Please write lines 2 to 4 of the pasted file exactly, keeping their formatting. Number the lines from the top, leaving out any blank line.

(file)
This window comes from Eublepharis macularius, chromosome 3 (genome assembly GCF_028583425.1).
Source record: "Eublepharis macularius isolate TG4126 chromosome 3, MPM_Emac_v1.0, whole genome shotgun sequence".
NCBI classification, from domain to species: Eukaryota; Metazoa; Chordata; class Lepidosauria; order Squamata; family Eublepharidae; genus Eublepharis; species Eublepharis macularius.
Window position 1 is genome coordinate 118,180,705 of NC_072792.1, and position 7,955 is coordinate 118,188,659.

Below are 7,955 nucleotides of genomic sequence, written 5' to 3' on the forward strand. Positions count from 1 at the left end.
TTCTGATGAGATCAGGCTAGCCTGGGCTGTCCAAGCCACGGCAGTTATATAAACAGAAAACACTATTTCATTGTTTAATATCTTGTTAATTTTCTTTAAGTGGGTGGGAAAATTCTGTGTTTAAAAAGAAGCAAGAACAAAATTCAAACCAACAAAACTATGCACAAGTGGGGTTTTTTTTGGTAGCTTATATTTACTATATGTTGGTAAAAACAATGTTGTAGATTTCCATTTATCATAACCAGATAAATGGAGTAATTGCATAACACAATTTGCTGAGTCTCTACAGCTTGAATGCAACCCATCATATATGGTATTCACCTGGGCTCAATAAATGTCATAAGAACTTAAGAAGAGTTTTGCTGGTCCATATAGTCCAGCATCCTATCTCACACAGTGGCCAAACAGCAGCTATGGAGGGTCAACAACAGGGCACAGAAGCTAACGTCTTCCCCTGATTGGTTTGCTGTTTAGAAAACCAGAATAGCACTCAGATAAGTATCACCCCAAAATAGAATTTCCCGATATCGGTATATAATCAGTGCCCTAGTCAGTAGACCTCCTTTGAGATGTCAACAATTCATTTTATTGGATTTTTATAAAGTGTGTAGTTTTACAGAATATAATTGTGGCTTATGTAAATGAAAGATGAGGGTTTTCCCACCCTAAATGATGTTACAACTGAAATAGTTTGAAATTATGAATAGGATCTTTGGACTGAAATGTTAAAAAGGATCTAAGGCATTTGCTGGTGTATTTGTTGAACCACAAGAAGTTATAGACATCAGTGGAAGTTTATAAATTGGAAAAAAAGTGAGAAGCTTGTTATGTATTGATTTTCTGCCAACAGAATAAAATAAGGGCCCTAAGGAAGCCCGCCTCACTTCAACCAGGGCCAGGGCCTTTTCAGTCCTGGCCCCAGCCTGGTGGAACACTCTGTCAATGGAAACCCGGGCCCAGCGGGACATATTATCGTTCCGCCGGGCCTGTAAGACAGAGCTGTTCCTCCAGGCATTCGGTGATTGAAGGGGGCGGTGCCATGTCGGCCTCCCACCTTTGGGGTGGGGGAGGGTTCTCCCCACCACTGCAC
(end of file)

Source record: "Eublepharis macularius isolate TG4126 chromosome 3, MPM_Emac_v1.0, whole genome shotgun sequence".
NCBI classification, from domain to species: Eukaryota; Metazoa; Chordata; class Lepidosauria; order Squamata; family Eublepharidae; genus Eublepharis; species Eublepharis macularius.
Window position 1 is genome coordinate 118,180,705 of NC_072792.1, and position 7,955 is coordinate 118,188,659.